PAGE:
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Chicago’s most outspoken and street-certified rap veteran and entrepreneur Bo Deal takes himself to task by being hands-on in every hood he touches in Chicago. He’s one of the few rappers who has earned universal respect between every warring faction in the city. 

Since 2020, Bo has been on the front lines with his violence prevention nonprofit, Perfect Vision Empowered (PVE). From its inception, PVE has been involved in various forms of charity work, community outreach and conflict resolution, and has provided career resources in Chicago and other cities such as Memphis. Bo was honored by Rev. Jesse Jackson and the Rainbow PUSH Coalition by being given the Visionary Award at the 2022 PUSH Awards and collaborates with West Side-based organizations like Breakthrough, IMBC, YouCan, the Metropolitan Peace Initiative, and Together Chicago.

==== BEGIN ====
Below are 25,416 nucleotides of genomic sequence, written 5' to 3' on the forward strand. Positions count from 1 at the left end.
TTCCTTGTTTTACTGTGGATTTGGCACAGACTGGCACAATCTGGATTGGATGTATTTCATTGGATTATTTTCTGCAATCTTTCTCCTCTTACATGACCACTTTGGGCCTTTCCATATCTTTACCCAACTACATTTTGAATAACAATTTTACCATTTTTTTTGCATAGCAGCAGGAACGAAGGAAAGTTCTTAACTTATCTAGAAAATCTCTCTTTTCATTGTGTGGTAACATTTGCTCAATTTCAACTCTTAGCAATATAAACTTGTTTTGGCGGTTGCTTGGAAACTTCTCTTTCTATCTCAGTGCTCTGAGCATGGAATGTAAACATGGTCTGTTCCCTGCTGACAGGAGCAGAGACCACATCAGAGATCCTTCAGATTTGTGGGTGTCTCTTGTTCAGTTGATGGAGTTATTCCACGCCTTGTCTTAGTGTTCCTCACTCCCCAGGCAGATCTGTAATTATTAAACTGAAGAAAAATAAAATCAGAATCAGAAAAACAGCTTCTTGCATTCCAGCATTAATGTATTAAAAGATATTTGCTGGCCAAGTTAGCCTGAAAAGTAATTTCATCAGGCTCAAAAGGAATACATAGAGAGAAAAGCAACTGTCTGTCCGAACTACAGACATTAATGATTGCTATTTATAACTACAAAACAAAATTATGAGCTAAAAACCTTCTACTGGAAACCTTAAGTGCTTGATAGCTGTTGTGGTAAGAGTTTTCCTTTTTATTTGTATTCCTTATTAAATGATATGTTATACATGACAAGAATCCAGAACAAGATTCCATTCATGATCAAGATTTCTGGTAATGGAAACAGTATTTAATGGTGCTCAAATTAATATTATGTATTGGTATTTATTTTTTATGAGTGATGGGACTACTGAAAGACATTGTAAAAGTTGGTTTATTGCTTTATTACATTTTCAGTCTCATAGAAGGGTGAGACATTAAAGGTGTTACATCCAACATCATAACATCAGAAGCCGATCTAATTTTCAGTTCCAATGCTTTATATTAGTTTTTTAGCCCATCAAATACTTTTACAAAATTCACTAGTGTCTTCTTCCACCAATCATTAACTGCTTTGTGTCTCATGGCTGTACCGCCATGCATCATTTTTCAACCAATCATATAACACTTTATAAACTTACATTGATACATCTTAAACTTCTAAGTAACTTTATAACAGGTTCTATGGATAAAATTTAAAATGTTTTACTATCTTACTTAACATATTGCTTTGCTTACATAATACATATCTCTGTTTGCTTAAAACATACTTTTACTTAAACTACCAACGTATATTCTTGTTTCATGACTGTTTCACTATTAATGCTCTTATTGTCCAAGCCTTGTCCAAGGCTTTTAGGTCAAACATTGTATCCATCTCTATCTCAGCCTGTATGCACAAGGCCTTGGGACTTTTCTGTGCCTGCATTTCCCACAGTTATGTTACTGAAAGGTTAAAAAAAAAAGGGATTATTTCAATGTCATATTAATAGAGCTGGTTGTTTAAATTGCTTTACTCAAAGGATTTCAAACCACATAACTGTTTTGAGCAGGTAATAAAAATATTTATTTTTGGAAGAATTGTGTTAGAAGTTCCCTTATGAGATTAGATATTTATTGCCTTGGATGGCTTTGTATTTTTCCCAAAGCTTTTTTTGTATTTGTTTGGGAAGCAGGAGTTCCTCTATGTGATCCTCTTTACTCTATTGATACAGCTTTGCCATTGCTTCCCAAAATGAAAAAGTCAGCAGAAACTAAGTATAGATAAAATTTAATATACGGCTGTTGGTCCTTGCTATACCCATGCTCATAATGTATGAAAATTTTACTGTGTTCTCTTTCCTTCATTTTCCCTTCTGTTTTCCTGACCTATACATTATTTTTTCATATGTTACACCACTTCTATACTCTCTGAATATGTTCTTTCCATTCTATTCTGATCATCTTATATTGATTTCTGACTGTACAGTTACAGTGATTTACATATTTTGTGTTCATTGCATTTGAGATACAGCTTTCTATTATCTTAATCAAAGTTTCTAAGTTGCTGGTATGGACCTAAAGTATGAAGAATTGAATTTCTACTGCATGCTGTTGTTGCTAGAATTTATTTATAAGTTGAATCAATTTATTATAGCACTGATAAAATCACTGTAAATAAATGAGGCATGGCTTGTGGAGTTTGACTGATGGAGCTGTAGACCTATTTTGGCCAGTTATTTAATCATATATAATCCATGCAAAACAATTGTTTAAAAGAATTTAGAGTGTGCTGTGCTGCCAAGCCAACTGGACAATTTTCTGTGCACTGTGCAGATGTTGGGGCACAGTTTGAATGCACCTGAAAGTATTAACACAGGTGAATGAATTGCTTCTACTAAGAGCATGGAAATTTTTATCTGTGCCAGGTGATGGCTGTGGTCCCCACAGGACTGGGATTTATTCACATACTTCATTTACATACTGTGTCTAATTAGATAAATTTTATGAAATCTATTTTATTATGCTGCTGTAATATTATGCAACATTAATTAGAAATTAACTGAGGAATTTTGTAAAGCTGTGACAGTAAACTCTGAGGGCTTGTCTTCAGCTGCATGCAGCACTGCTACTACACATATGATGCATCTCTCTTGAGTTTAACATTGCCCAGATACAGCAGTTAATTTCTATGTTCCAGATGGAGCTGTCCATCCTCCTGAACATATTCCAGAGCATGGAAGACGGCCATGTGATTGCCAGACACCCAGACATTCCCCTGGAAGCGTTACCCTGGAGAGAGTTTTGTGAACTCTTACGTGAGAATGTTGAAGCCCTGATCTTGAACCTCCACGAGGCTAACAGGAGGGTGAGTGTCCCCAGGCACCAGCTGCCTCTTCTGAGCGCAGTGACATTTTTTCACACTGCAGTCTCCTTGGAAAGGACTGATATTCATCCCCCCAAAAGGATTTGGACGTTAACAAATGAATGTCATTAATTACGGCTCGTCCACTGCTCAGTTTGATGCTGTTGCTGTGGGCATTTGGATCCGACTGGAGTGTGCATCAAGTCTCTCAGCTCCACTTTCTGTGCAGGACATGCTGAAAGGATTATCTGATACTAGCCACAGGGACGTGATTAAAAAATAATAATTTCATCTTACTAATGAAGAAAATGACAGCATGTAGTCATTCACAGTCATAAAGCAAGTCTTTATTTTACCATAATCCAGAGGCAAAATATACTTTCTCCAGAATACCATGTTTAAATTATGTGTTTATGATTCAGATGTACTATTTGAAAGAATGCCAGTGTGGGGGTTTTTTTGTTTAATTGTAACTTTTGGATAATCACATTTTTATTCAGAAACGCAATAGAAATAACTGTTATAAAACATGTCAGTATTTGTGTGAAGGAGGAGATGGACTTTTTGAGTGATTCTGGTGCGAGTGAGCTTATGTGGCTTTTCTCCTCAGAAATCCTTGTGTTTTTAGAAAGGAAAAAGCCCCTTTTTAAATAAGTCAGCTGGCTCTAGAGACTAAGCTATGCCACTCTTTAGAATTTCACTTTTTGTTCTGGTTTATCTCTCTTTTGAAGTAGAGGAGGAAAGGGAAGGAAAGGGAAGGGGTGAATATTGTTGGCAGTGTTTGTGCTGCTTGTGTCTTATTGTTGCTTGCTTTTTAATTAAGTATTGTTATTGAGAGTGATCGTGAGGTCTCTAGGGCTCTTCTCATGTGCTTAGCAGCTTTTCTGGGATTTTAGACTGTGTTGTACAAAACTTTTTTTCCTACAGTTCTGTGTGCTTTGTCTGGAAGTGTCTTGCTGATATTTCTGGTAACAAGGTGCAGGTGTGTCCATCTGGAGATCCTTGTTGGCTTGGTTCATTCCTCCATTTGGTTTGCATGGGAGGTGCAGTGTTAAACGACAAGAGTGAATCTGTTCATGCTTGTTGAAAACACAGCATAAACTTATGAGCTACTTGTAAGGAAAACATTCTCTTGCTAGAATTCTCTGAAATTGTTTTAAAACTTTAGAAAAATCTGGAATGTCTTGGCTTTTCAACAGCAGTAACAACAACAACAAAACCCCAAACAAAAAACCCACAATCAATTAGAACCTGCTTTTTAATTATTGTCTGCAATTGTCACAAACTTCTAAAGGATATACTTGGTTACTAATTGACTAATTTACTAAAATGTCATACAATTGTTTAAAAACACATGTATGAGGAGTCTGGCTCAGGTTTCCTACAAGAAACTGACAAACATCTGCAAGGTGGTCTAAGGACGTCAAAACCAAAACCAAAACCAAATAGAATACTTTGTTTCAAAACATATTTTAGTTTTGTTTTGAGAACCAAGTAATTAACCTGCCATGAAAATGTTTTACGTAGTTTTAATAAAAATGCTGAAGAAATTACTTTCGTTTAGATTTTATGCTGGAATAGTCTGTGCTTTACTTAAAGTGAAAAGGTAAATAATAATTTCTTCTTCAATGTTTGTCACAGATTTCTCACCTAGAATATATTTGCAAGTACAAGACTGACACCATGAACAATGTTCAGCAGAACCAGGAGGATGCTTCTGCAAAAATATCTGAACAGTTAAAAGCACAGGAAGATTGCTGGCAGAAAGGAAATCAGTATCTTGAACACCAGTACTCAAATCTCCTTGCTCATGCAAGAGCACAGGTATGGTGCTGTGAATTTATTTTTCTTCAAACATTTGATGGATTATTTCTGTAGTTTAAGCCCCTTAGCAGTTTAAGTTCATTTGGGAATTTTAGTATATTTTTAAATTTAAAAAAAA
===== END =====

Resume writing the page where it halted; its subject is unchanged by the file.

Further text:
According to a 2018 Atlantic report, about 34 percent of African Americans in Chicago live in poverty. In 2021, Black Illinoisans had a poverty rate of 25 percent, about twice as high as other racial or ethnic groups in the state, according to a 2022 report by the YWCA of Metropolitan Chicago. The work Bo does with PVE is intended to alleviate some of the impacts of racist disinvestment and generational poverty.

Bo’s personal Instagram page shows him and the PVE community performing acts of service such as clean-ups and toy drives. PVE’s violence prevention work also addresses the city’s ongoing wave of Black femicide, be it domestic or police-related.